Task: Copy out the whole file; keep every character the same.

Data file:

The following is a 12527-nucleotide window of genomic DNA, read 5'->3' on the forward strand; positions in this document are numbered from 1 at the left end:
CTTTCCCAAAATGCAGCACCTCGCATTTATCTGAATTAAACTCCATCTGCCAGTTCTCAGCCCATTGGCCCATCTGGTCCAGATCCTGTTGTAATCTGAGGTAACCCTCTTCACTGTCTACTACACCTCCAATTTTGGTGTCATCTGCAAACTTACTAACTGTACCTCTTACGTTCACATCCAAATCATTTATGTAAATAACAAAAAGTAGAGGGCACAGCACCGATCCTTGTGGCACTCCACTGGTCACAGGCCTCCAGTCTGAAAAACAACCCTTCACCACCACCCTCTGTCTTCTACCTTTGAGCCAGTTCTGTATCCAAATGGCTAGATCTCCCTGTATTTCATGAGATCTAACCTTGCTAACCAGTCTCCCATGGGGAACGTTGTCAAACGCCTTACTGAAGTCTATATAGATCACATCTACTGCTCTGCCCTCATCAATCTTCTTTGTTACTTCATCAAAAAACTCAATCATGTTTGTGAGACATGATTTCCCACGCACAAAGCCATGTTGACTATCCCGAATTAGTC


The following is a 12527-nucleotide window of genomic DNA, read 5'->3' on the forward strand; positions in this document are numbered from 1 at the left end:
CTTTCCCAAAATGCAGCACCTCGCATTTATCTGAATTAAACTCCATCTGCCAGTTCTCAGCCCATTGGCCCATCTGGTCCAGATCCTGTTGTAATCTGAGGTAACCCTCTTCACTGTCTACTACACCTCCAATTTTGGTGTCATCTGCAAACTTACTAACTGTACCTCTTACGTTCACATCCAAATCATTTATGTAAATAACAAAAAGTAGAGGGCACAGCACCGATCCTTGTGGCACTCCACTGGTCACAGGCCTCCAGTCTGAAAAACAACCCTTCACCACCACCCTCTGTCTTCTACCTTTGAGCCAGTTCTGTATCCAAATGGCTAGATCTCCCTGTATTTCATGAGATCTAACCTTGCTAACCAGTCTCCCATGGGGAACGTTGTCAAACGCCTTACTGAAGTCTATATAGATCACATCTACTGCTCTGCCCTCATCAATCTTCTTTGTTACTTCATCAAAAAACTCAATCATGTTTGTGAGACATGATTTCCCACGCACAAAGCCATGTTGACTATCCCGAATTAGTC